car. They looked at scrapbooks, and he talked to her about my life as if it wasn't mine, but his. Steve Grant. "This one was her boyfriend in Sacramento," he said. "This was the guy who wanted to father her child." All right, I've shared some facts with him, over time. But he sat on the couch with the dogs and this girl, and talked about my life as if it now belonged to him. I was in the kitchen when I heard her ask this: "She's still in love with him?" It was as if he felt my life was his, to share however he liked, with whomever he wanted, and I will not, goddamnit, sit here now and think about Steve Grant. My son wants me to talk about these things, Steve Grant, his father, New Jersey. What about my feelings? he wants to know. What about them? I don't remember. Did the pioneers have feelings? Did they stop every two hundred yards and think how they felt about what they were doing? No. They just got into their wagon trains, and went. Lewis never said to Clark, "How do you feel about going hungry today?" you know, or, "How do you feel about walking fifty miles with your heels bleeding?" or, "Sacagawea? Aren't there any other options?" What is so important about feelings? I married his father for a very particular reason. I married him in order to raise a child. I mean that perfectly sincerely. I wanted to teach my way of looking at things to a child. I thought that I could set another person going in the world, a person with some common sense, a man who wasn't a fool, an idiot, abusive or abandoning, or just plain silly. But I have failed. My son has been calling for weeks. I don't know what he's doing all the way across the country. I don't know why he's sleeping with a transvestite. I don't know where he gets his ideas. 1 don't know anything about him. I said, "Wally, listen to me. Here's what you do. All right? Listen to me. You take the cable car up Powell, to California Street. You do it late at night, because that's when you see all the lights. Take a sweater if you can, because sometimes it's cold at night, even in June or July. Ride all the way to California, which is where you get off, and then you go to the Fairmont Hotel. Look in the lobby. It's nice. Have a drink. Have a whiskey sour. It's a terrible drink, but that's what you have at the Fairmont Hotel. Then go to the Top of the Mark. That's in the Mark Hopkins Hotel. It's close to the Fairmont. I don't remember how close exactly, but close. Go to the top, on the elevator. Take someone with you. Take Eulene. When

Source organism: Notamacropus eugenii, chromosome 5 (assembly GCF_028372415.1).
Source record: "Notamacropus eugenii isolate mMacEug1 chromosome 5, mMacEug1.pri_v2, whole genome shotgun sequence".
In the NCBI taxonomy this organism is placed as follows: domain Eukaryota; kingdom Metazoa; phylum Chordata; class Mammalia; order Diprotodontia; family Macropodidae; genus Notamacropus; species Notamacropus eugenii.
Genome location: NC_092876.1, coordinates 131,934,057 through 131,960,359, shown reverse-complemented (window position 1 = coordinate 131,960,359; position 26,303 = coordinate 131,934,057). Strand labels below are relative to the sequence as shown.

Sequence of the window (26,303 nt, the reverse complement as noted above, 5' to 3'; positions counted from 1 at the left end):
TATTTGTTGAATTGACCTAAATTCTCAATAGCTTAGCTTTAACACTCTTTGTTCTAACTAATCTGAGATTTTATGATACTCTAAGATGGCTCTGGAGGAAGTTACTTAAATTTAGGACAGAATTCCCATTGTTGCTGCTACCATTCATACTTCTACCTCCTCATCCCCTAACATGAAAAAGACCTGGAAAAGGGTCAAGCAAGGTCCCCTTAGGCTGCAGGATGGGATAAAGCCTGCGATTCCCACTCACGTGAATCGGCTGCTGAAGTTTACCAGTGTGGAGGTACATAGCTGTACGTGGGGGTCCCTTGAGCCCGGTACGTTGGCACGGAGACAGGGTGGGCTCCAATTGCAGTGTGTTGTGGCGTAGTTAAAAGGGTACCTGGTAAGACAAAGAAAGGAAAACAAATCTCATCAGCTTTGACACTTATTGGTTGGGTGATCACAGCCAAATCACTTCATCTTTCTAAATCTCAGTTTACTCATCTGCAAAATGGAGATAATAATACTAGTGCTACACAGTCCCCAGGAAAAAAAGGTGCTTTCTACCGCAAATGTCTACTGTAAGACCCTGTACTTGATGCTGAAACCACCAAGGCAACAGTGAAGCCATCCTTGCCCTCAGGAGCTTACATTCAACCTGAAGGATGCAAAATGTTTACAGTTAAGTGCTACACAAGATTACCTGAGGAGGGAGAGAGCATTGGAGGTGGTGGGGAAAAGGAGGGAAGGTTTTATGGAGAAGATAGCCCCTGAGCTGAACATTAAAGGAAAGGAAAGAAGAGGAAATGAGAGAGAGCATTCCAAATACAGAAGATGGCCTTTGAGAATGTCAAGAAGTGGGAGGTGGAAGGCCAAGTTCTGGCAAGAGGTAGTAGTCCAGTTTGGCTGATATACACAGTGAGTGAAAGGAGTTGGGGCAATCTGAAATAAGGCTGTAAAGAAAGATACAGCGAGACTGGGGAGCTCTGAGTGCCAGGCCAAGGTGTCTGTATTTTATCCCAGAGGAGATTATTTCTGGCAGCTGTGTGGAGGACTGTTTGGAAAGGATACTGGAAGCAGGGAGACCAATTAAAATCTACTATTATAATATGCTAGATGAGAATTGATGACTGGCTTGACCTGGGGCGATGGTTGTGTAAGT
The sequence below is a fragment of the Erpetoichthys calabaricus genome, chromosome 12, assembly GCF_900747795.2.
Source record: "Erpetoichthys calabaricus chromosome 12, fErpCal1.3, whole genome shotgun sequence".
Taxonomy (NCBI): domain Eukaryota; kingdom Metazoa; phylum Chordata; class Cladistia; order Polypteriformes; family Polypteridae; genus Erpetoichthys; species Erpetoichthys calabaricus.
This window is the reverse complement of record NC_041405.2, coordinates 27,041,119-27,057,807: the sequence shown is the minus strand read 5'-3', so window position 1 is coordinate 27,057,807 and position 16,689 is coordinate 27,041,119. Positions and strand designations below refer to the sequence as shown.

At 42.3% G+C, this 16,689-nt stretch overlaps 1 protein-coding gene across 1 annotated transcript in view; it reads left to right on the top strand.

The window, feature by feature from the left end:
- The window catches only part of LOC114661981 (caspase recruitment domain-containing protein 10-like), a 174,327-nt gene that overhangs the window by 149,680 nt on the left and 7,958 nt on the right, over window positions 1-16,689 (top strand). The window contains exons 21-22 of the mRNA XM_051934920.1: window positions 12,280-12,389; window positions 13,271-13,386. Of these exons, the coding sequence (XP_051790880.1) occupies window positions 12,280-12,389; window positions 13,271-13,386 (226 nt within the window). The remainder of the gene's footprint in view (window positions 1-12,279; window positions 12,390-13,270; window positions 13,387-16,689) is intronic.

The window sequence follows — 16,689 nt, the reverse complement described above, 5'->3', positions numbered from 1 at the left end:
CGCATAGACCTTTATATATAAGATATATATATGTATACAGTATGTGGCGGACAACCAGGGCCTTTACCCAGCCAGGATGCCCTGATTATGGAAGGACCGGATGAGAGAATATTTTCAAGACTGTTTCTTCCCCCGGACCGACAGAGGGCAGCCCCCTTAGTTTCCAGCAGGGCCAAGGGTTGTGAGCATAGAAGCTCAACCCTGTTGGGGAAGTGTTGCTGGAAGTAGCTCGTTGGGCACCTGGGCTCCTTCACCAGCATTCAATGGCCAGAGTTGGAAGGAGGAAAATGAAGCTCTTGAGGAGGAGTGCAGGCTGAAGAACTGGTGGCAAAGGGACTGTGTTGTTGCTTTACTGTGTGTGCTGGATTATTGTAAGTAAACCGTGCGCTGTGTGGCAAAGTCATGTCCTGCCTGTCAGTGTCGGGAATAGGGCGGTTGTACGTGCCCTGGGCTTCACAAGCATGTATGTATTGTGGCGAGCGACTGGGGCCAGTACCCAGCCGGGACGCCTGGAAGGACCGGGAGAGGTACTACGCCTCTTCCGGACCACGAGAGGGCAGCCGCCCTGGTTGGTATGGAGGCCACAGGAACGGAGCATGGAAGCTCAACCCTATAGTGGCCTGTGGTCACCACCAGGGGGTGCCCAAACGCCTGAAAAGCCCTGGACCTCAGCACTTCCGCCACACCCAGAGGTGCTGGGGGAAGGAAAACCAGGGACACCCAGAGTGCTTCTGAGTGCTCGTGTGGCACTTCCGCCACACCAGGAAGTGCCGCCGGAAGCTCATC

you get to the top, don't have a drink. Look at the view. Look at the city from the Top of the Mark. Wally? All right? Steal me an ashtray." Then I hung up.



4ou Went Awa~


ulene got a regular gig at a club in the Tenderloin, doing a drag medley from Carousel, which Eddie watched from the back of the crowded, smoky room. He was a band wife. He sat through all her shows, and waited for her afterward, sometimes until two or three in the morning, when he would take her out to a bar somewhere with some of her friends, and let her unwind. They would usually end up at breakfast at a McDonald's on Market Street, before going home to bed, just after sunrise. Eulene slept, but Eddie, who was suddenly insomniac, lay awake a few hours, and then went out walking. He was starting to get sick, though he hadn't quite acknowledged it. He was dizzy, and frequently cold. He had gotten the sweats, a couple of times, in the middle of Eulene's performance, and had to sit them out on the john. It occurred to him at breakfast one morning, after three weeks in San Francisco, that the time had probably come to tell someone that he had AIDS. He was chewing on a Golden Arches swizzle stick, and staring into his tea, which was acid green. The only people who knew that he was sick were Dr. Fillgrave and a couple of lab technicians in Nebraska. He knew Eulene would be sympathetic. He watched her aggressively peppering her Egg McMuffin, and wondered why he didn't want her to know. She was a big, incisive woman, after all,